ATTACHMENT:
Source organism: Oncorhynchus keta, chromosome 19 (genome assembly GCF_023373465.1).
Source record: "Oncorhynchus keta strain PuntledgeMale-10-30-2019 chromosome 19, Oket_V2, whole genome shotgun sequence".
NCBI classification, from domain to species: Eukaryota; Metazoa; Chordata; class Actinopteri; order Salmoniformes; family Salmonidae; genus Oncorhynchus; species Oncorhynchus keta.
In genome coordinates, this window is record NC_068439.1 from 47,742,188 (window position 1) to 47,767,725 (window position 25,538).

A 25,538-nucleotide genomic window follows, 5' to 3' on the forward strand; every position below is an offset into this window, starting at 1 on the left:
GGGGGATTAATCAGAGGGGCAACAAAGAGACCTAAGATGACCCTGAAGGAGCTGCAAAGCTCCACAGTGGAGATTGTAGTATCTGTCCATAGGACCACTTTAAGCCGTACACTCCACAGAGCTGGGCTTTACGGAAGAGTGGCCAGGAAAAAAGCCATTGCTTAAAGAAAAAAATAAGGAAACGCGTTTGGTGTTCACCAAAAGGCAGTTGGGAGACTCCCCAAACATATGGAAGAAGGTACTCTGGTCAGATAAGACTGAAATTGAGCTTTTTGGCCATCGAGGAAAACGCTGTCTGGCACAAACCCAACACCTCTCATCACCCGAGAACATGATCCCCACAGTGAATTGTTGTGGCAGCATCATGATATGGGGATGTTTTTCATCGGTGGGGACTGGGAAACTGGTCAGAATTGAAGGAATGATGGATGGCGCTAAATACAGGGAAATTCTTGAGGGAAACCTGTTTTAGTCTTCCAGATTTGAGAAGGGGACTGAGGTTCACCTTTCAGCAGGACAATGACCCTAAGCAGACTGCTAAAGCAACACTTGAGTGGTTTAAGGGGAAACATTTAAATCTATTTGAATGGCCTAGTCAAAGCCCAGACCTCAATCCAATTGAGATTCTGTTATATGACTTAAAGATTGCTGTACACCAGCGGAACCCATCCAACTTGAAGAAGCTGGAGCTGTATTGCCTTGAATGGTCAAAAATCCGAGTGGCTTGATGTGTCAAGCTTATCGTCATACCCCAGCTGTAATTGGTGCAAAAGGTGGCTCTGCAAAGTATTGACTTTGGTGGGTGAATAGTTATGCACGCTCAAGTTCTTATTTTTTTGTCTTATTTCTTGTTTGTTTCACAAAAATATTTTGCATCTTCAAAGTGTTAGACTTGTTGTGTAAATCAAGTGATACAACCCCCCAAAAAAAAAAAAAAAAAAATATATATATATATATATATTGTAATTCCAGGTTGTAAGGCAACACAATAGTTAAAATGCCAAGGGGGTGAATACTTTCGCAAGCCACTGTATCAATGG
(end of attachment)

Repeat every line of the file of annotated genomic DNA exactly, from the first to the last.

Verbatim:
Source organism: Oncorhynchus keta, chromosome 19 (genome assembly GCF_023373465.1).
Source record: "Oncorhynchus keta strain PuntledgeMale-10-30-2019 chromosome 19, Oket_V2, whole genome shotgun sequence".
NCBI classification, from domain to species: Eukaryota; Metazoa; Chordata; class Actinopteri; order Salmoniformes; family Salmonidae; genus Oncorhynchus; species Oncorhynchus keta.
In genome coordinates, this window is record NC_068439.1 from 47,742,188 (window position 1) to 47,767,725 (window position 25,538).

A 25,538-nucleotide genomic window follows, 5' to 3' on the forward strand; every position below is an offset into this window, starting at 1 on the left:
GGGGGATTAATCAGAGGGGCAACAAAGAGACCTAAGATGACCCTGAAGGAGCTGCAAAGCTCCACAGTGGAGATTGTAGTATCTGTCCATAGGACCACTTTAAGCCGTACACTCCACAGAGCTGGGCTTTACGGAAGAGTGGCCAGGAAAAAAGCCATTGCTTAAAGAAAAAAATAAGGAAACGCGTTTGGTGTTCACCAAAAGGCAGTTGGGAGACTCCCCAAACATATGGAAGAAGGTACTCTGGTCAGATAAGACTGAAATTGAGCTTTTTGGCCATCGAGGAAAACGCTGTCTGGCACAAACCCAACACCTCTCATCACCCGAGAACATGATCCCCACAGTGAATTGTTGTGGCAGCATCATGATATGGGGATGTTTTTCATCGGTGGGGACTGGGAAACTGGTCAGAATTGAAGGAATGATGGATGGCGCTAAATACAGGGAAATTCTTGAGGGAAACCTGTTTTAGTCTTCCAGATTTGAGAAGGGGACTGAGGTTCACCTTTCAGCAGGACAATGACCCTAAGCAGACTGCTAAAGCAACACTTGAGTGGTTTAAGGGGAAACATTTAAATCTATTTGAATGGCCTAGTCAAAGCCCAGACCTCAATCCAATTGAGATTCTGTTATATGACTTAAAGATTGCTGTACACCAGCGGAACCCATCCAACTTGAAGAAGCTGGAGCTGTATTGCCTTGAATGGTCAAAAATCCGAGTGGCTTGATGTGTCAAGCTTATCGTCATACCCCAGCTGTAATTGGTGCAAAAGGTGGCTCTGCAAAGTATTGACTTTGGTGGGTGAATAGTTATGCACGCTCAAGTTCTTATTTTTTTGTCTTATTTCTTGTTTGTTTCACAAAAATATTTTGCATCTTCAAAGTGTTAGACTTGTTGTGTAAATCAAGTGATACAACCCCCCAAAAAAAAAAAAAAAAAAATATATATATATATATATATTGTAATTCCAGGTTGTAAGGCAACACAATAGTTAAAATGCCAAGGGGGTGAATACTTTCGCAAGCCACTGTATCAATGG